Why does the ozone hole only appear above Antarctica from August to December?

The ozone hole is present above Antarctica due to the meteorological and chemical conditions unique to Antarctica.

Strong winds circle the poles in winter which prevent air mixing into or out of the polar stratosphere. These polar vortexes are stronger in the Southern Hemisphere because the Northern Hemisphere has more ocean and land of relatively warm temperatures compared to the Southern Hemisphere. This results in colder and less varied temperatures in Antarctica compared to the Arctic. These very stable and very cold temperatures lead to the creation of long-lasting clouds in the stratosphere above Antarctica. These special clouds are called Polar Stratospheric Clouds (PSCs).

Despite most ODSs being produced in the Northern Hemisphere, they are more and less evenly distributed throughout the stratosphere in both hemispheres. The liquid and solid particles of PSCs act as a surface for the ODSs to undergo chemical reactions and create chlorine gas (Cl2) and other byproducts.

When sunlight returns to Antarctica towards the end of winter, the energy of the sunlight breaks up the chlorine gas into two highly reactive chlorine atoms. Each chlorine atom will then steal an oxygen atom from ozone, converting the ozone into oxygen gas.

Figure 6:Changes in atmospheric ozone throughout 2021 (Image credit: World Meteorological Organisation)

Furthermore, the ozone destruction rate increases when the heavy PSC particles slowly fall due to gravity taking “good chemicals” with them that would have otherwise slowed down ozone destruction. This process is called denitrification.

Will the ozone hole recover?

As a result of restrictions (such as the Montreal Protocol) placed on ODSs, their emissions have decreased by more than 99%. Stratospheric ozone began increasing in concentration in 2000. Non-polar stratospheric ozone levels are predicted to return to 1980 values by 2040, and Antarctica’s levels are predicted to return by 2066. 6)

Example Products

ESA Ozone Project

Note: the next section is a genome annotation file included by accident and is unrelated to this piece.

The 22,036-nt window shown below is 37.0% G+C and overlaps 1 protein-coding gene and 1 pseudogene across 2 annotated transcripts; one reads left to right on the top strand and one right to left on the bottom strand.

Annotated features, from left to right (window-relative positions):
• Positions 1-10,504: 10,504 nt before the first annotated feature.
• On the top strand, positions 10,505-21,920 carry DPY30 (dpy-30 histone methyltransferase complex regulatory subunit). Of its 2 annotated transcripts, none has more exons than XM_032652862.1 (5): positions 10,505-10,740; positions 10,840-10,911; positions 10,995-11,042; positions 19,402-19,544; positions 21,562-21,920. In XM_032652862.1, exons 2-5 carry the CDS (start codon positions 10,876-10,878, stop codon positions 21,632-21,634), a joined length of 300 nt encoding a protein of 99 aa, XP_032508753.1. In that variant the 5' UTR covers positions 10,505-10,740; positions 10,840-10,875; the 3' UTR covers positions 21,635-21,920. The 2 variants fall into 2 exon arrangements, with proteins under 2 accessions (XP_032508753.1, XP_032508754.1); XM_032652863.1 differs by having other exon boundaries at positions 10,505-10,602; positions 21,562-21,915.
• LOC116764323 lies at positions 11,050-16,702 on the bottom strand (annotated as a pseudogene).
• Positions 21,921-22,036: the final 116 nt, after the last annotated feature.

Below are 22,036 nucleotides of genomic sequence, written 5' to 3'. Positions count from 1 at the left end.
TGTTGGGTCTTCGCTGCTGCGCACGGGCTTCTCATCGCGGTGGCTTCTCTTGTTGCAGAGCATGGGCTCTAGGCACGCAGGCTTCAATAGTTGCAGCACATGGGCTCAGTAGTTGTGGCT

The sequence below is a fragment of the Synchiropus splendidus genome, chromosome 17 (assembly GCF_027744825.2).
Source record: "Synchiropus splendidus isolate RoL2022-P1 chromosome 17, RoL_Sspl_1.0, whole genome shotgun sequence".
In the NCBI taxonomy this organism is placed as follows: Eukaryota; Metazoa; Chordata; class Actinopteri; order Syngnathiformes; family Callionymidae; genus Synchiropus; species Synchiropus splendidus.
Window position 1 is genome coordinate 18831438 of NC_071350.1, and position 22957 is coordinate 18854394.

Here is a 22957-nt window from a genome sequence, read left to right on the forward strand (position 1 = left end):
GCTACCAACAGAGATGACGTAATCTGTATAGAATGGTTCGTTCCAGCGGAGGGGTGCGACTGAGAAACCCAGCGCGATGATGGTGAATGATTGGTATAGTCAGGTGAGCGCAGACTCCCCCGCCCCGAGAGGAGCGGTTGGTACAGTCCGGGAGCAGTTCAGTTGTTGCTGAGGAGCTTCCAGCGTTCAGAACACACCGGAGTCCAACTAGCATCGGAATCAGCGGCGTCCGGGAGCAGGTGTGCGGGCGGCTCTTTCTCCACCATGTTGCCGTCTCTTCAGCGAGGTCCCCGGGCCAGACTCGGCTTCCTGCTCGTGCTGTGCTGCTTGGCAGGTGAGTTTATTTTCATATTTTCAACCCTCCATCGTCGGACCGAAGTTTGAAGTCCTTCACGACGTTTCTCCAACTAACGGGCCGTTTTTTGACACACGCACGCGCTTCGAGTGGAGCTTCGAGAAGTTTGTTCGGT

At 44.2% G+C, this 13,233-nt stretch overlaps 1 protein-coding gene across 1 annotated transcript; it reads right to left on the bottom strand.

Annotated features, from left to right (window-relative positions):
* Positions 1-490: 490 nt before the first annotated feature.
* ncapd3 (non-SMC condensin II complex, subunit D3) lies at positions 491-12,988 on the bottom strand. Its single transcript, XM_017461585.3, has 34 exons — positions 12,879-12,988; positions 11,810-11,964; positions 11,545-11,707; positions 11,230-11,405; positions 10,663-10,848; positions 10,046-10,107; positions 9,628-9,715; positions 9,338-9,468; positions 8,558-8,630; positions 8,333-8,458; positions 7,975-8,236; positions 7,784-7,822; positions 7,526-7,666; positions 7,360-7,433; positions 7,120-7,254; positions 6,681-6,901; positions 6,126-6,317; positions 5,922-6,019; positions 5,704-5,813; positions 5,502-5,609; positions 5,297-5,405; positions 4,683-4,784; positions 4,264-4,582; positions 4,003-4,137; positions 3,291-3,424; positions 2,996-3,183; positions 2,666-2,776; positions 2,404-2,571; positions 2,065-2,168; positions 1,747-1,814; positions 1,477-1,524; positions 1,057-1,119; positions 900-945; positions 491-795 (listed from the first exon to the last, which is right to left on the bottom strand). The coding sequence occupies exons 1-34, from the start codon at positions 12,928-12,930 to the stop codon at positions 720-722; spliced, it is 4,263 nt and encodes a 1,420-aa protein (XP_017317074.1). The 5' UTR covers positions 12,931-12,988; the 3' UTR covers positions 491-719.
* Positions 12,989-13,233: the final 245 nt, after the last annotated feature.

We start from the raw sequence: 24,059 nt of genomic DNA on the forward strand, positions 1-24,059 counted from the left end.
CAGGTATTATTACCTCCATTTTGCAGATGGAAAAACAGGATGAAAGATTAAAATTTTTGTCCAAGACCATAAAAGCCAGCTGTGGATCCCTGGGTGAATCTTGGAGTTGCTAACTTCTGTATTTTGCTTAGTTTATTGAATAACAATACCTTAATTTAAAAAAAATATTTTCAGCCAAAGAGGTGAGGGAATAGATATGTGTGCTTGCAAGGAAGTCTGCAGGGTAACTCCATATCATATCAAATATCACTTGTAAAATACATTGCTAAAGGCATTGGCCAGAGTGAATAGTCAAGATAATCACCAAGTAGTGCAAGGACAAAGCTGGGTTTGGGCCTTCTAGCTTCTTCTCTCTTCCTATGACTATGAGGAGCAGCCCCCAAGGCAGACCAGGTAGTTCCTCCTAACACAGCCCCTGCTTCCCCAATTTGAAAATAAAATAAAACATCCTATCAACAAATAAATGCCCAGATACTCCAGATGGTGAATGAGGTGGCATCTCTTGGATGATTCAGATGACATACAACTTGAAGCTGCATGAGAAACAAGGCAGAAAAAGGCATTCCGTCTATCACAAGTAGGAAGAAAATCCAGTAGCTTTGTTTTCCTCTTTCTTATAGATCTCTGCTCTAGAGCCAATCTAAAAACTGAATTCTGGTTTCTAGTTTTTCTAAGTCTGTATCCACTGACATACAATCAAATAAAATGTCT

ESA's Ozone Project provides data suitable for assessing changes in the total ozone column, the tropospheric ozone column, as well as its vertical distribution across the upper troposphere and stratosphere. This data has been collected from the EO satellites ERS-2, Envisat, Metop-A, Metop-B, Metop-C, Aura, and Sentinel-5P.

NASA Ozone Watch

NASA Ozone Watch provides data and data visualisations concerning the ozone hole. NASA Ozone Watch provides users with global ozone maps from January 1979 to today. It also provides plots describing the changes in the ozone hole area, ozone minimum, ozone mass deficit, and polar cap ozone. For all cases listed above, NASA Ozone Watch provides raw data and links to where you can access more data. The satellite source of this data has changed over the years: Nimbus-7 (1979 - 1992), Meteor-3 (1993 - 1994), Earth Probe (1996 - 2004), Aura (2004 - 2016), and Suomi NPP (2016 - present).

Figure 8: NASA Ozone Watch dashboard as of 18 May 2024 (Image credit: NASA Ozone Watch)
Figure 9: Ozone Hole Area as of 18 May 2024 (Image credit: NASA Ozone Watch)

Related Missions

Sentinel-5 Precursor (S5P)

Launched in October 2017, S5P is jointly operated by ESA and the Netherlands Space Office (NSO), as part of ESAs Global Monitoring for Environment and Security (GMES) programme. S5Ps Tropospheric Monitoring Instrument (TROPOMI) is a passive grating imaging spectrometer. This will be used to monitor the vertical distribution of trace gases such as ozone, methane, and carbon monoxide.

Read more 

Stratospheric Aerosol and Gas Experiment (SAGE)

SAGE is a series of instruments that have been operating since 1979 under the National Aeronautics and Space Administration (NASA) to determine atmospheric composition. The SAGE-I instrument was launched aboard the Applications Explorer Mission-B (AEM-B) satellite in 1979. The SAGE-II instrument was launched aboard the Earth Radiation Budget Satellite (ERBS) in 1984. The SAGE-III instrument was first launched in 1984 aboard the Метеор-3М satellite, and again in 2017 to the International Space Station (ISS). SAGE-IV is currently in a prototype state and is looking to be installed on a series of 6U cubesats in the future.

Read more (ISS: SAGE-III)
Read more (SAGE-IV)

Polar Orbiting Environmental Satellites (POES)

The POES program is a joint effort by NASA, the National Oceanic and Atmospheric Administration (NOAA), the European Organisation for the Exploitation of Meteorological Satellites (EUMETSAT), and a group of space organisations across France, Canada, and the United Kingdom. These 15 satellites were and are equipped with a variety of instruments allowing them to observe several surface and atmospheric parameters. The first POES was TIROS-N launched in 1978, and the last to be launched was NOAA-19 in 2009. The two instruments currently used by POES to monitor ozone levels in the atmosphere are the High Resolution Radiation Sounder (HIRS), and the Solar Backscatter Ultraviolet Spectral Radiometer (SBUV). The only POES satellites still operational are NOAA-15, -18, and -19.